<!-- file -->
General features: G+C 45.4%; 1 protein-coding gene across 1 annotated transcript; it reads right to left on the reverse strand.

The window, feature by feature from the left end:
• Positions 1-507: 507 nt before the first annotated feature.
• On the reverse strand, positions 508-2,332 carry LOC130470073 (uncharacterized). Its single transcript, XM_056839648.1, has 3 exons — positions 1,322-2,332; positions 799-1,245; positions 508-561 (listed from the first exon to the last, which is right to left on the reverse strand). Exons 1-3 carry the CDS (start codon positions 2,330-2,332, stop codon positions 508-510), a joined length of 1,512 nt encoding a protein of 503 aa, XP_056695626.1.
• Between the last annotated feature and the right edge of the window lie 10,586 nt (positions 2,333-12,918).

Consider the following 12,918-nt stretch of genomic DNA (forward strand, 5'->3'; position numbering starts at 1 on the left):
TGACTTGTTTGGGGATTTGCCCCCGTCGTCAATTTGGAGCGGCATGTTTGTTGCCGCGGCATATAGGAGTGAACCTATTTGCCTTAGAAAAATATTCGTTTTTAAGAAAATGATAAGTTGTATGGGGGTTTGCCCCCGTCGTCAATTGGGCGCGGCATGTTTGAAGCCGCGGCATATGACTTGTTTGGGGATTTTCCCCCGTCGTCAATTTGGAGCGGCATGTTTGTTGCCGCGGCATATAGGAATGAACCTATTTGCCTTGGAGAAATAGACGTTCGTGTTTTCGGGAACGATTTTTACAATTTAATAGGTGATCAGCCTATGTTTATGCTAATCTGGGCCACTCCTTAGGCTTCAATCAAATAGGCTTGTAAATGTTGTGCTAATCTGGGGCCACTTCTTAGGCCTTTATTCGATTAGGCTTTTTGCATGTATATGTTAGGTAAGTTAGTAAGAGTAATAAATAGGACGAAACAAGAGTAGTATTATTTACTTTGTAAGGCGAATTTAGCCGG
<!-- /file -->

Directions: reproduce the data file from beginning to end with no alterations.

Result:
General features: G+C 45.4%; 1 protein-coding gene across 1 annotated transcript; it reads right to left on the reverse strand.

The window, feature by feature from the left end:
• Positions 1-507: 507 nt before the first annotated feature.
• On the reverse strand, positions 508-2,332 carry LOC130470073 (uncharacterized). Its single transcript, XM_056839648.1, has 3 exons — positions 1,322-2,332; positions 799-1,245; positions 508-561 (listed from the first exon to the last, which is right to left on the reverse strand). Exons 1-3 carry the CDS (start codon positions 2,330-2,332, stop codon positions 508-510), a joined length of 1,512 nt encoding a protein of 503 aa, XP_056695626.1.
• Between the last annotated feature and the right edge of the window lie 10,586 nt (positions 2,333-12,918).

Consider the following 12,918-nt stretch of genomic DNA (forward strand, 5'->3'; position numbering starts at 1 on the left):
TGACTTGTTTGGGGATTTGCCCCCGTCGTCAATTTGGAGCGGCATGTTTGTTGCCGCGGCATATAGGAGTGAACCTATTTGCCTTAGAAAAATATTCGTTTTTAAGAAAATGATAAGTTGTATGGGGGTTTGCCCCCGTCGTCAATTGGGCGCGGCATGTTTGAAGCCGCGGCATATGACTTGTTTGGGGATTTTCCCCCGTCGTCAATTTGGAGCGGCATGTTTGTTGCCGCGGCATATAGGAATGAACCTATTTGCCTTGGAGAAATAGACGTTCGTGTTTTCGGGAACGATTTTTACAATTTAATAGGTGATCAGCCTATGTTTATGCTAATCTGGGCCACTCCTTAGGCTTCAATCAAATAGGCTTGTAAATGTTGTGCTAATCTGGGGCCACTTCTTAGGCCTTTATTCGATTAGGCTTTTTGCATGTATATGTTAGGTAAGTTAGTAAGAGTAATAAATAGGACGAAACAAGAGTAGTATTATTTACTTTGTAAGGCGAATTTAGCCGG